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Daniel Pistelli
September 16th, 2009, 15:18
I haven't posted in a while because of the little time I have. Lately I've been writing compilers, disassemblers, emulators, a memory manager, IDA plugins and lots of GUI stuff.

This topic is a bit "controversial", as much as a programming issue can really be controversial...

Constness for C++ methods is provided to guarantee that a certain method won't modify the members of its class. But let's assume that a read method of a thread-safe class needs to modify the mutex used to synchronize read/write access:

Code:
class MyClass
{
QReadWriteLock lock;

void read(char *data, int len) const
{
lock.lockForRead();
}
};

This code snippet won't compile, as the read method calls a non-const method of it's member lock.

It all comes down to the developer's point of view of method constness. My opinion about the topic is that the mutex is an internal feature of the class and that the outer world shouldn't be aware of it. The constness of the read method should guarantee the non-modification of the data which the class represents.

Calling a non-const method from our const method is pretty easy and could be achieved, in theory, through a cast:

Code:
#define CONST_CALL(type, obj) ((type *) & obj)

class MyClass
{
QReadWriteLock lock;

void read(char *data, int len) const
{
CONST_CALL(QReadWriteLock, lock)->lockForRead();
}
};


However the correct way is to use the mutable keyword to declare the QReadWriteLock member.

Code:
mutable QReadWriteLock lock;


Let's assume, however, that there are too many members we'd have to declare as mutable. Here's a little hack to call a non-const method from a const method of the same class. Let's assume that our read method calls a non-const map method.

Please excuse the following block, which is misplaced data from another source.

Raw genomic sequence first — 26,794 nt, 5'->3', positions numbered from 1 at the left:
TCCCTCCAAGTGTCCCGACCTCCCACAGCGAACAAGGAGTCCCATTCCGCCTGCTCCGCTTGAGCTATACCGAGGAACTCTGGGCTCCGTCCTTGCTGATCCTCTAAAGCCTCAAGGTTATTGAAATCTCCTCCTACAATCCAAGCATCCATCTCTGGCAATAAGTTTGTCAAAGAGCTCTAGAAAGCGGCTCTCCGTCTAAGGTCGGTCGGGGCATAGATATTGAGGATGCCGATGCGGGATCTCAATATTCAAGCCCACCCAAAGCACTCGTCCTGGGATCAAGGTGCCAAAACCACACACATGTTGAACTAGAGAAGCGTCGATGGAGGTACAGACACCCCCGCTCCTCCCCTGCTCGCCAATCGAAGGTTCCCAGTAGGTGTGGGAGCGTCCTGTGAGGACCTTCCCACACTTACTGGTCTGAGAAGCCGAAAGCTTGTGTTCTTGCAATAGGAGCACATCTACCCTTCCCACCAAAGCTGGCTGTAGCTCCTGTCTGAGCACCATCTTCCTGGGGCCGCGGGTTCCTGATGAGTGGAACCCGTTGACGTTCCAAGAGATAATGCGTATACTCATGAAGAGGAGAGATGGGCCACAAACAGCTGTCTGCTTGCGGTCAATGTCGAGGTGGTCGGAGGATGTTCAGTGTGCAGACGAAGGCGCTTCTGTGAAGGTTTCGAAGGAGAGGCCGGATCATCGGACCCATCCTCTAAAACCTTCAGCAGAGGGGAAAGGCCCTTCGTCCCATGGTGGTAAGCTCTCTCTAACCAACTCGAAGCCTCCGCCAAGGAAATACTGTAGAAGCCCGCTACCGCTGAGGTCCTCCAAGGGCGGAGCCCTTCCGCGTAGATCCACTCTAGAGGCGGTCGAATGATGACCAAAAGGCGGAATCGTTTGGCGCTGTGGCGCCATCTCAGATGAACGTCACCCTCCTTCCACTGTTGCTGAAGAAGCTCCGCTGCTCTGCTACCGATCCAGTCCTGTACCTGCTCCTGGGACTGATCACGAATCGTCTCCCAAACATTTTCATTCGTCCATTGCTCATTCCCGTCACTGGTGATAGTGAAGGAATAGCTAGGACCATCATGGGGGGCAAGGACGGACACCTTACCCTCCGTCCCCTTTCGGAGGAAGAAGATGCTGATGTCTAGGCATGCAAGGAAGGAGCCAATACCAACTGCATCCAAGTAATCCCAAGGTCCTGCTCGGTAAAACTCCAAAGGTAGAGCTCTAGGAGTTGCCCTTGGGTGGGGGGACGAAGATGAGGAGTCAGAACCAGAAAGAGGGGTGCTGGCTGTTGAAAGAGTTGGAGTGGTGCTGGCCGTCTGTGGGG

Code:
class MyClass;

typedef void (MyClass::*const_map_def)() const;

class MyClass
{
// the non-const map method
void _map()
{
}

// the hack
static const_map_def const_map;
static const_map_def init_const_map();
inline void map() const { (this->*const_map)(); }

void read(char *data, int len) const
{
map();
}
};

// in myclass.cpp

const_map_def MyClass::init_const_map()
{
void (MyClass::*ptr)() = &MyClass::_map;
const_map_def constptr;
memcpy(&constptr, &ptr, sizeof (void *));
return constptr;
}

const_map_def MyClass::const_map = MyClass::init_const_map();


I would like to remind those people that would simply declare the <em>read</em> method as non-const that this would affect the code using the class, since in some situations like when being into a certain Model-View-Controller environment the data request methods are const and don't allow the calling of non-const methods. Rather than using mutable or CONST_CALL in the MVC code, it's better to honor constness in our class.

0rp
September 20th, 2009, 07:57
how about const_cast<MyClass*>(this)->_map();

Daniel Pistelli
September 21st, 2009, 12:03
Yes, even better.

Shub-nigurrath
September 27th, 2009, 16:34
this is imho one of the best tutorial I found about the different usage of constness in C++

http://www.possibility.com/Cpp/const.html

it's worth a reading-